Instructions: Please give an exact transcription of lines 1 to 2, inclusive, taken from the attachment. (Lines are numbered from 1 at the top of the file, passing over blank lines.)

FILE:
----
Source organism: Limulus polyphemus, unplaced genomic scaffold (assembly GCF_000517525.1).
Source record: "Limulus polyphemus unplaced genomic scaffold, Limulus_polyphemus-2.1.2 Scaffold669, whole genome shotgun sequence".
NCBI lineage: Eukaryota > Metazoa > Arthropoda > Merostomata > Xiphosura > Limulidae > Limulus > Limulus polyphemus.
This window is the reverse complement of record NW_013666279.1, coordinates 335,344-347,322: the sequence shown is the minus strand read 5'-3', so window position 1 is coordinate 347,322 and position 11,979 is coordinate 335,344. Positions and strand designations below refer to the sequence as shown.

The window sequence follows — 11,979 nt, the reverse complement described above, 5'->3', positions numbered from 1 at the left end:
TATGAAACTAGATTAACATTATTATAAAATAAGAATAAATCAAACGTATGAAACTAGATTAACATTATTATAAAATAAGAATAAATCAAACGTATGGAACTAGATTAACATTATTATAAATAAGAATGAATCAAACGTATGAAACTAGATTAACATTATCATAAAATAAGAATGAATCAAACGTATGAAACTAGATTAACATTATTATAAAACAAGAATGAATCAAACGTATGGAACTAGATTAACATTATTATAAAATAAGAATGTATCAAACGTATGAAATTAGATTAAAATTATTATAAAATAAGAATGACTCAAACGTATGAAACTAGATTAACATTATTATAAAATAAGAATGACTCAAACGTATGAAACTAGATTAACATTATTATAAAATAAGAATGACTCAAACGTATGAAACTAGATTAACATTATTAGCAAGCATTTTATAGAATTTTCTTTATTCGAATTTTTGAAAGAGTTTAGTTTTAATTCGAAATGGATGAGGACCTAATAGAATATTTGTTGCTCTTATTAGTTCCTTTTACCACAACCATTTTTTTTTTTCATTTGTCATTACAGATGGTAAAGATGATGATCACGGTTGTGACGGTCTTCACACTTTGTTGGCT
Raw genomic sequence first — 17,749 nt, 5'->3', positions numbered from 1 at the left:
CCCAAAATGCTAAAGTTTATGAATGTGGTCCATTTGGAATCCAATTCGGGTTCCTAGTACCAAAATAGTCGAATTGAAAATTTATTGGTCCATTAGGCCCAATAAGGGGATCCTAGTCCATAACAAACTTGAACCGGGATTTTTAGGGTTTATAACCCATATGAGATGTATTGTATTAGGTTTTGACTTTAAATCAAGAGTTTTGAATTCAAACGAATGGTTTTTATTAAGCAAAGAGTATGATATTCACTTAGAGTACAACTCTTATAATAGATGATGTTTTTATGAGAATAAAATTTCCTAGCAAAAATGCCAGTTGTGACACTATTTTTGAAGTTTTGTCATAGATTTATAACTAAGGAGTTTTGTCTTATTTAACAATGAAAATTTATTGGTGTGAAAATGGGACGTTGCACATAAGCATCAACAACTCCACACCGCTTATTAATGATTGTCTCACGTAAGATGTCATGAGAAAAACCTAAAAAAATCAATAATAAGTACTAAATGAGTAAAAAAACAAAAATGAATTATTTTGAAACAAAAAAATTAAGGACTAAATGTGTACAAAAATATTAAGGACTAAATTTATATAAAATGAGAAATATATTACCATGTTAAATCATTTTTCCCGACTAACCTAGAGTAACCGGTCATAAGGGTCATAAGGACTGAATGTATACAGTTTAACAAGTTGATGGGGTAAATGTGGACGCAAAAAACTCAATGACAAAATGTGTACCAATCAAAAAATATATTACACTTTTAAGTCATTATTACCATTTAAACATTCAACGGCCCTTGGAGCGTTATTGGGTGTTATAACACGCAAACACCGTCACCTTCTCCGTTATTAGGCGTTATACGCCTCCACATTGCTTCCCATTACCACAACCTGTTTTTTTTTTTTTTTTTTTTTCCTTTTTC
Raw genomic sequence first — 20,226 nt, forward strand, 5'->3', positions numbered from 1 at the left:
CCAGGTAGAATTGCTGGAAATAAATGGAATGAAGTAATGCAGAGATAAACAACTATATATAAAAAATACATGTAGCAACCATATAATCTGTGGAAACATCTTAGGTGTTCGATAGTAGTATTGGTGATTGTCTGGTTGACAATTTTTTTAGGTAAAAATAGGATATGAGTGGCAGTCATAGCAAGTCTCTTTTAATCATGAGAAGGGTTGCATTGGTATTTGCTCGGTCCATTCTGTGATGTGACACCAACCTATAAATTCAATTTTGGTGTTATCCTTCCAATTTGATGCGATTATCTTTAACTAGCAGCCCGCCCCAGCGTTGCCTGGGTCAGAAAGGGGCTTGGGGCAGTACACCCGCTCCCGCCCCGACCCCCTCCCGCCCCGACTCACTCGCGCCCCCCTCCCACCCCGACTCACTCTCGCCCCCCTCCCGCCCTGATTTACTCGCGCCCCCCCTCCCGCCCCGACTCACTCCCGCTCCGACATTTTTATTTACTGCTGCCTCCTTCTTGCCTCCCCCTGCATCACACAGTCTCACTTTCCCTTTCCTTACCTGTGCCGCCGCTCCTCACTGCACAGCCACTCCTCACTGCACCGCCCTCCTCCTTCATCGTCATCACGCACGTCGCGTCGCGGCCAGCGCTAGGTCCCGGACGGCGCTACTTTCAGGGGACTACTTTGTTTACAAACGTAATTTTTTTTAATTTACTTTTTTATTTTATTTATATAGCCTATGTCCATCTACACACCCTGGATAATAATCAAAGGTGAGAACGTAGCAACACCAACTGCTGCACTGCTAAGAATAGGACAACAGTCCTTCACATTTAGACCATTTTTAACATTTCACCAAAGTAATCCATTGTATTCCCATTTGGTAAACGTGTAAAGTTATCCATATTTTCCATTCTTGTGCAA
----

Source organism: Limulus polyphemus, unplaced genomic scaffold (assembly GCF_000517525.1).
Source record: "Limulus polyphemus unplaced genomic scaffold, Limulus_polyphemus-2.1.2 Scaffold669, whole genome shotgun sequence".